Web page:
• Work continues on the former Elks Lodge on Route 16 in Conway as crews work to transform the structure into two 1,500-square-foot apartments.

Week in Review — April 9-April 15, 2016

Saturday, April 9

• The 17th annual Tuckerman Inferno Penthathlon, presented by the Friends of Tuckerman Ravine, went off as planned with a few minor tweaks to the course on Mount Washington for the ski and snowboard leg of the five-part race. Friends of Tuckerman Ravine seeks to preserve and protect the unique alpine and sub-alpine eastern slopes of Mount Washington.
• John Fuller Elementary School hosted its annual grandparents day on April 8, attracting 150 grandparents for a day of fun activities that included a photo booth where children and grandparents could get creative with their wardrobes.
• Fryeburg Academy successfully defended its Maine State Math Meet title on April 5. Ten members of the Fryeburg Gold team attended the annual meet at the Augusta Civic Center, where 888 of the top math students in the Pine Tree State were present, representing 96 teams.

Tuesday, April 12
• The old rectory behind the Christ Episcopal Church in North Conway was demolished on Monday. The 1800-built structure was taken down in just two hours. The Rev. Richard Belshaw, the new pastor of the church, said the rectory was deemed by church leaders to be beyond repair.
• The loud blasts reported Saturday in the White Mountain National Forest, in the area of Passaconaway Road, were caused by someone shooting at exploding targets, according to Mark Megeles of the U.S. Forest Service. Had the shooters been caught he said they could have been cited for violating local noise ordinances and disorderly conduct.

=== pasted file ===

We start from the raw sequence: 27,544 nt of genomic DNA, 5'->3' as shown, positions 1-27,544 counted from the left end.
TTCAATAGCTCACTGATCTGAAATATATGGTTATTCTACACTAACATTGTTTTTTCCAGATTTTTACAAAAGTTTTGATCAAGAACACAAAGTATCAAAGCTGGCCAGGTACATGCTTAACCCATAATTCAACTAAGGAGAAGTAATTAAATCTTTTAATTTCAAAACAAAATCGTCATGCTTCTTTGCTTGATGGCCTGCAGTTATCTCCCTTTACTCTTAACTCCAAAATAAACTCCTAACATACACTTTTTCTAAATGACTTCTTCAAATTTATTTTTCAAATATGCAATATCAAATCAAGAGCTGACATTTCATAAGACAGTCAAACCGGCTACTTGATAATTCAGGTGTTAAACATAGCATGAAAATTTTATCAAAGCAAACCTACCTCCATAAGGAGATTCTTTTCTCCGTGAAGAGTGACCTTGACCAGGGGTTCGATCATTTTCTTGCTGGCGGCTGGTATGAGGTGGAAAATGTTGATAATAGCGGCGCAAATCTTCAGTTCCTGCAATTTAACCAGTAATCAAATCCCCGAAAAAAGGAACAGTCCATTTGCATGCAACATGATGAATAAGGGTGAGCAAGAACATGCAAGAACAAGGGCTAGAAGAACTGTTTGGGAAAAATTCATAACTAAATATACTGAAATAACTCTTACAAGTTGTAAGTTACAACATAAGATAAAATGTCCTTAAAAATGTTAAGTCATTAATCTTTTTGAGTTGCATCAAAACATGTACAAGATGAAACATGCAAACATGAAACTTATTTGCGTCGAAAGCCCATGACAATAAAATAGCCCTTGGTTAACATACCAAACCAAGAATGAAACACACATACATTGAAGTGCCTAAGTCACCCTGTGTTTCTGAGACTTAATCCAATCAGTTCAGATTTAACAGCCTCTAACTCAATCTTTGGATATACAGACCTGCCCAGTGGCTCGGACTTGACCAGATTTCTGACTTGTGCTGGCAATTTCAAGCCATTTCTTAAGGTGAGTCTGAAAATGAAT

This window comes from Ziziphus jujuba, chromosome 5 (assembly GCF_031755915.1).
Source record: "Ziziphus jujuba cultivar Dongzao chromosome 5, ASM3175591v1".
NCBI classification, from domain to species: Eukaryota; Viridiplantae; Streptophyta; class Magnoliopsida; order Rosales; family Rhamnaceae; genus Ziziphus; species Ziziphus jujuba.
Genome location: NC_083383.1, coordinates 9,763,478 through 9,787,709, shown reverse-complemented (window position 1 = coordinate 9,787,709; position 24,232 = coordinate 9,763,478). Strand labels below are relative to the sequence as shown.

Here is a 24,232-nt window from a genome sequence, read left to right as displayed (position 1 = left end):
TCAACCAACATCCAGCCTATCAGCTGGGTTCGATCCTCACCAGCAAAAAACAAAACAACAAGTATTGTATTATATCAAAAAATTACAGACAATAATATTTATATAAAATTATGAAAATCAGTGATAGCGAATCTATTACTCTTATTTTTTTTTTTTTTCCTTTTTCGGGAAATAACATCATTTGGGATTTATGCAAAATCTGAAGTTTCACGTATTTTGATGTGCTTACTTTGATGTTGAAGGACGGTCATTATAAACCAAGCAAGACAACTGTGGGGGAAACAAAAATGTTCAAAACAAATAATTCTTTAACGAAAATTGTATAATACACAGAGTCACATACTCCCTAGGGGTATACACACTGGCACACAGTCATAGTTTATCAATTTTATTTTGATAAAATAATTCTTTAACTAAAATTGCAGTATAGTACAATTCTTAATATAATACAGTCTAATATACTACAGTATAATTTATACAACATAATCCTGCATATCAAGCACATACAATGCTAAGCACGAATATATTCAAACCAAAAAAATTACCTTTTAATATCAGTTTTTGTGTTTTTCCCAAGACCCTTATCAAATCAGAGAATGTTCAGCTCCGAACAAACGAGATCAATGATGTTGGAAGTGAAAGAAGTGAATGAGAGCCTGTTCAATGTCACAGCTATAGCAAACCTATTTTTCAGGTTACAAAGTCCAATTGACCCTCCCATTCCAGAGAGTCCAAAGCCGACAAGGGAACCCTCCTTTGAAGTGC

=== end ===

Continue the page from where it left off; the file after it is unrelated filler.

• The Conway Scenic Railroad is scheduled to open for its 42nd season on Saturday. There will be two "Valley Train" excursions: an 11:30 a.m. departure to Bartlett, and a 1:30 p.m. departure to Conway.

Wednesday, April 13
• Just 1,155 people (16 percent of the voter checklist) went to the polls in Conway on Tuesday, making it the worst turnout for a town election since the passage of SB2 in 1994.
• In voting results in Conway on Tuesday, incumbent Carl Thibodeau topped Nicholas Mercauto 753-263 for a three-year seat on the board of selectmen. Stacy Sand and Mark Hounsell won three-year terms as library trustees. Sand got 599 votes followed by Hounsell, 542; Susie Tofani, 464; and Bill Marvel, 430. Bruce Ela won a three-year seat on the police commission. He garnered 389 votes to top David Doherty, 354; and Bill Barbin, 281. Sarah Verney and Michael Fougere won three-year seats on the planning board. Verney got 806 votes followed by Fougere, 548; and Ray Shakir, 319. Jean Simon was elected to a six-year term as a supervisor of the checklist. Simon topped Carol Lyman 547-387.
• Voters in Conway approved all 11 monetary articles on this year's school ballot on Tuesday. Among those were a new one-year teachers' contract, the operating budget and a $2 million bond to renovate the heating and ventilation systems at John Fuller School.
• The North Conway Farmers' Market will return for a fourth year, to be held on Saturday mornings, from 9 a.m. to noon. The season opens June 11 and ends Columbus Day Weekend in October.
• Tamworth Distilling and Mercantile this week announced that all three of its inaugural Art in the Age infusions were honored at the San Francisco World Spirits Competition. Art in the Age Beet Vodka earned a double gold, which indicates a unanimous decision by the judges that the spirit is worthy of the highest distinction.

Thursday, April 14
• A controversial proposal to reinstate a hunting and trapping season for bobcats was withdrawn by the New Hampshire Fish and Game Department on Wednesday. Had it gone through, the proposal would have let people take bobcats for sport for the first time since 1989.
• Andrew Drummond and Jessica Marion successfully defended their titles in the Elite men's and women's divisions in the 17th annual Tuckerman Inferno Penthathlon, presented by the Friends of Tuckerman Ravine, last Saturday.